from the not-good dept
Davis Freeberg wrote in to tell us about how a small publishing company, Summertown Sun, had issued takedown notices for public domain photographs that were put on Flickr. What appears to have happened is that a user, by the name of “Dazzlecat,” posted some photos to Flickr that she believed were public domain photographs (vintage photographs from over a century ago). However, Summertown Sun sent a takedown claiming copyright ownership of those photos. That seems odd, since public domain is… public domain. Either way, Yahoo/Flickr obeyed the takedown notice and then also took down a followup altered image and blog post that trashed Summertown for the takedown, saying that it violated Flickr’s terms of service. Yahoo is, of course, free to do what it wants — and has the right to takedown whatever it feels violates its terms of service, but what’s more interesting is the question of whether or not the images are in the public domain, and whether or not Summertown’s takedown was actually legal.
In a response to the original complaint about the takedowns, Summertown tried to defend itself by claiming:
We claim copyright on images we have creatively altered, which includes hundreds in our collections; such alterations remove them from the public domain. In addition we offer all of our images under the terms of a license agreement, regardless of copyright status, which is common practice in the image industry in recognition of considerable expenditure of production work, money, and other resources in making our products available.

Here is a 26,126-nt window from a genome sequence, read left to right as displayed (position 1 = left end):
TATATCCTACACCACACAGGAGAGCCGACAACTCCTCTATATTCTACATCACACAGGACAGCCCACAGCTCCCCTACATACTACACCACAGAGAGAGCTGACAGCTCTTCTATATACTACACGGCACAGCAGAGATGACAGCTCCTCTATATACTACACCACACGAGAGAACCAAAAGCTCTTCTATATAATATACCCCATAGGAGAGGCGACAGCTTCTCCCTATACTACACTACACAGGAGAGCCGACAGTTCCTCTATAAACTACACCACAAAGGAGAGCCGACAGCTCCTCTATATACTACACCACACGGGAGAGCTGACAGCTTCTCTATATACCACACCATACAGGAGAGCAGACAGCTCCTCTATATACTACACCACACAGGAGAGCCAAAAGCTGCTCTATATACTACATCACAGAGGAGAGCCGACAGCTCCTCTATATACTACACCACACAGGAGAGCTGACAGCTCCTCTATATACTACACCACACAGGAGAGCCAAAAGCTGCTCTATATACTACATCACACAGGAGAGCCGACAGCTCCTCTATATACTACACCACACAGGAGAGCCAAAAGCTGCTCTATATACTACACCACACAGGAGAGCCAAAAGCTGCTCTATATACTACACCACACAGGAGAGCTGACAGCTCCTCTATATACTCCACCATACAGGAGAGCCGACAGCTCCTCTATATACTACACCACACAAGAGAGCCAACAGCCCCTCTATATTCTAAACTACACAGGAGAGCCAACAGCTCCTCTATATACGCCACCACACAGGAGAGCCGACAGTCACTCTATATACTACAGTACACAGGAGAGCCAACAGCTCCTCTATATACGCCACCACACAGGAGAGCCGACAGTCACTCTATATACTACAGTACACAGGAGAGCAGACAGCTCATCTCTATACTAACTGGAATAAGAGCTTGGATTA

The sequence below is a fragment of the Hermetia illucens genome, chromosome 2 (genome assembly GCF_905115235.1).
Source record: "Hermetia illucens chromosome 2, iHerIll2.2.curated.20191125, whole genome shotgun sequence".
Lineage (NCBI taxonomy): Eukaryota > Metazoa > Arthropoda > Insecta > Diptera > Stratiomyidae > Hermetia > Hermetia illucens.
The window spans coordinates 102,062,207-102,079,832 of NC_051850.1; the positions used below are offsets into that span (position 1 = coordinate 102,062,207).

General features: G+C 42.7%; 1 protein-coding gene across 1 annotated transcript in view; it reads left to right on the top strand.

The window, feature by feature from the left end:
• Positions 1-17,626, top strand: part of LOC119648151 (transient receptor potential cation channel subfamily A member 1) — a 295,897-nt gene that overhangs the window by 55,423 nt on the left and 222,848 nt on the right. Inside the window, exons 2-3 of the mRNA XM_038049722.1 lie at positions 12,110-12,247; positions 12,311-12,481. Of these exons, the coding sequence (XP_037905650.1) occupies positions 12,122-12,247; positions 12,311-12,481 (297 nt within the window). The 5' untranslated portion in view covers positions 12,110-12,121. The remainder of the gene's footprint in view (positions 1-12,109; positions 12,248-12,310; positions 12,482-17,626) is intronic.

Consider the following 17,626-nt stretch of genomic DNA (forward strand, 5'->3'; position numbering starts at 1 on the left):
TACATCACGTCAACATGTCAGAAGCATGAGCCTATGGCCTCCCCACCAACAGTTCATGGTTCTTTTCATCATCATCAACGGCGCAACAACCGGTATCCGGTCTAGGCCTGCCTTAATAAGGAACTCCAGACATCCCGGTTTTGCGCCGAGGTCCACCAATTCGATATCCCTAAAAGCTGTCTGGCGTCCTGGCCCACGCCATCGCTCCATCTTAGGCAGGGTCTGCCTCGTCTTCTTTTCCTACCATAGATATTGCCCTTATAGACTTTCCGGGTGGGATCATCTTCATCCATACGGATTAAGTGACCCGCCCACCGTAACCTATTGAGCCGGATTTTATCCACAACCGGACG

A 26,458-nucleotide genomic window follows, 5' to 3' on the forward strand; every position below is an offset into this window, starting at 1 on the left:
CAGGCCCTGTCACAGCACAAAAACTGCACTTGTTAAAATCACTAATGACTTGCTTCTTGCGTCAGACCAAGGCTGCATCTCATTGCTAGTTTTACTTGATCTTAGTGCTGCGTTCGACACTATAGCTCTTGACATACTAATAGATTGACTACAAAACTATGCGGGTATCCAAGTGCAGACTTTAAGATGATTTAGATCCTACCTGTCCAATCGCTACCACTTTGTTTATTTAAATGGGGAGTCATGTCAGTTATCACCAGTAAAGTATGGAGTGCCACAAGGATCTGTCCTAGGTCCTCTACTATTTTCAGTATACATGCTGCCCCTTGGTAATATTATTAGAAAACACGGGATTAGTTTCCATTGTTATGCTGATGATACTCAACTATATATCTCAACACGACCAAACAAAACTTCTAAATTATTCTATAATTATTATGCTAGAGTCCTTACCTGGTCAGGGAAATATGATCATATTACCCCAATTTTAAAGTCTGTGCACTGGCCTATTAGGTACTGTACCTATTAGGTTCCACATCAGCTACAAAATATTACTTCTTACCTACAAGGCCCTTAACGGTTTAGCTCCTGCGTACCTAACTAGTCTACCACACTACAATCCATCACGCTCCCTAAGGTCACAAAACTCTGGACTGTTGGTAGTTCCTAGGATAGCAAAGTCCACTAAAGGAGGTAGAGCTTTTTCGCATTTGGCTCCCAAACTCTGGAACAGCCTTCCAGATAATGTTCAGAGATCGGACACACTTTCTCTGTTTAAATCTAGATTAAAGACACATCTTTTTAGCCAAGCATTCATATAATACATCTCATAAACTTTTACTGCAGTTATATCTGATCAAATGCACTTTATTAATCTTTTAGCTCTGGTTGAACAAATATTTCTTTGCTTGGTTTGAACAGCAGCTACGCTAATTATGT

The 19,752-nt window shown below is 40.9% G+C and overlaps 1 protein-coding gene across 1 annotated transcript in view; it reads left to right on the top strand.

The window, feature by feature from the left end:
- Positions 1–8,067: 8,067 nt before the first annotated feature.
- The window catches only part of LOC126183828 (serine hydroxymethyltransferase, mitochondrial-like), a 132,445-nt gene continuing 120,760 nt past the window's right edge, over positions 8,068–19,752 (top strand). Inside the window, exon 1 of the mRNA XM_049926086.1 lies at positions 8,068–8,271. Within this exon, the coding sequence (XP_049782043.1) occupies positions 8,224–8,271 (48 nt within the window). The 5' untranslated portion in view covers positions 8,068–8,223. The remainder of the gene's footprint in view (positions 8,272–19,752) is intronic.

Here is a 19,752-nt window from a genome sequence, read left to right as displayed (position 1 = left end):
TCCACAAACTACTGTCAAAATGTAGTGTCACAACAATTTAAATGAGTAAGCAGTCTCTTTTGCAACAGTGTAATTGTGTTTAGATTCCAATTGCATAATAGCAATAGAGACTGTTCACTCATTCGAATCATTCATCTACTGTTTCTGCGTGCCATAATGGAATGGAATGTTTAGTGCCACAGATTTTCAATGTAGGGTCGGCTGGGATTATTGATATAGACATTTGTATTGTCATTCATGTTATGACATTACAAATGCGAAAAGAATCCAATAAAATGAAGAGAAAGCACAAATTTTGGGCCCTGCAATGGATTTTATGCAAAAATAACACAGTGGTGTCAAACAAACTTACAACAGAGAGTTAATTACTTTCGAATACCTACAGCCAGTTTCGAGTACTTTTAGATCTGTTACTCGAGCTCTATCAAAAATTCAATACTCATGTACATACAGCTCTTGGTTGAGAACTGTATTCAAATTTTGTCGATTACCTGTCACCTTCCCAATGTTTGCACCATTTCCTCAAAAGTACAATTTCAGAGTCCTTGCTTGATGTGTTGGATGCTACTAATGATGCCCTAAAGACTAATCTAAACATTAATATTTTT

That seems troubling — and not quite right to me. You can’t “remove” something from the public domain (Congress can apparently, but that’s another issue). You can alter a work and then copyright the alterations if they are significant changes. Minor tweaks and alterations are not copyrightable and certainly the underlying original image is still very much in the public domain. Now, looking over the Victorian photographs that Summertown offers, many of them do not seem to have major alterations at all. Some appear to be colorized, so perhaps (maybe?) they could claim that the colored part of the images are copyrighted, but even that might be a stretch.
Furthermore, the fact that Summertown engages in the “common practice” of putting forth a license, regardless of copyright status, is rather meaningless. If it’s in the public domain, it’s in the public domain. You can’t pretend the public domain doesn’t exist just because you add a license to something. If that were the case, there would be no public domain at all.
I’ve run this by a few copyright lawyers I know, and most agreed that Summertown’s position seems tenuous, though it really does depend on what photos, specifically, were uploaded to Flickr. So, without knowing exactly which images were placed in the Flickr stream, it’s not 100% clear that Summertown violated the DMCA with a false takedown (it’s against the law to send a takedown if you don’t actually own the copyright), but if the photo in question really did not have significant alterations, then it seems likely.